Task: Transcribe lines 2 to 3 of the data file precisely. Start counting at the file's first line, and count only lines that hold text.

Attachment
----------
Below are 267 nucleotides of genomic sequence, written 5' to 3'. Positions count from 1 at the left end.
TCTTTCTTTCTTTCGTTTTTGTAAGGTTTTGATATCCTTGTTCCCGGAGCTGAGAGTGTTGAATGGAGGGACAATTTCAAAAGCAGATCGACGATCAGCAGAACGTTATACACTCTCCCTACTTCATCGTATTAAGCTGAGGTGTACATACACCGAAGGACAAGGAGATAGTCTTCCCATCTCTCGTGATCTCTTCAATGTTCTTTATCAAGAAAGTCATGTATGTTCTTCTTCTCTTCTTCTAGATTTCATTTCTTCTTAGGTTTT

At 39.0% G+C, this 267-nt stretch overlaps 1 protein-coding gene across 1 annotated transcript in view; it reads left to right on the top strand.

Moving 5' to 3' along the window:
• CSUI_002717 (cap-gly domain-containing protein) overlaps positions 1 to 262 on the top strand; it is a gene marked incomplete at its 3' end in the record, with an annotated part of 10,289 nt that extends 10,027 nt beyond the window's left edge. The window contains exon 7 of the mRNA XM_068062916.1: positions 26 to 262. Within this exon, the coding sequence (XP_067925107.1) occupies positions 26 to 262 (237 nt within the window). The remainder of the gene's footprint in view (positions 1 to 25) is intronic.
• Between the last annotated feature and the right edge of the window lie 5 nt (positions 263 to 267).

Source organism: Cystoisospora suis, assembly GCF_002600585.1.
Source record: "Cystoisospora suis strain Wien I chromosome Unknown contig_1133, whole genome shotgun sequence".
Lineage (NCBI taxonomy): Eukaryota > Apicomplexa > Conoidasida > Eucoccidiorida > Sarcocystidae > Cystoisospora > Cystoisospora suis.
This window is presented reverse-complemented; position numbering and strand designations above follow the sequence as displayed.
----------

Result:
TCTTTCTTTCTTTCGTTTTTGTAAGGTTTTGATATCCTTGTTCCCGGAGCTGAGAGTGTTGAATGGAGGGACAATTTCAAAAGCAGATCGACGATCAGCAGAACGTTATACACTCTCCCTACTTCATCGTATTAAGCTGAGGTGTACATACACCGAAGGACAAGGAGATAGTCTTCCCATCTCTCGTGATCTCTTCAATGTTCTTTATCAAGAAAGTCATGTATGTTCTTCTTCTCTTCTTCTAGATTTCATTTCTTCTTAGGTTTT

At 39.0% G+C, this 267-nt stretch overlaps 1 protein-coding gene across 1 annotated transcript in view; it reads left to right on the top strand.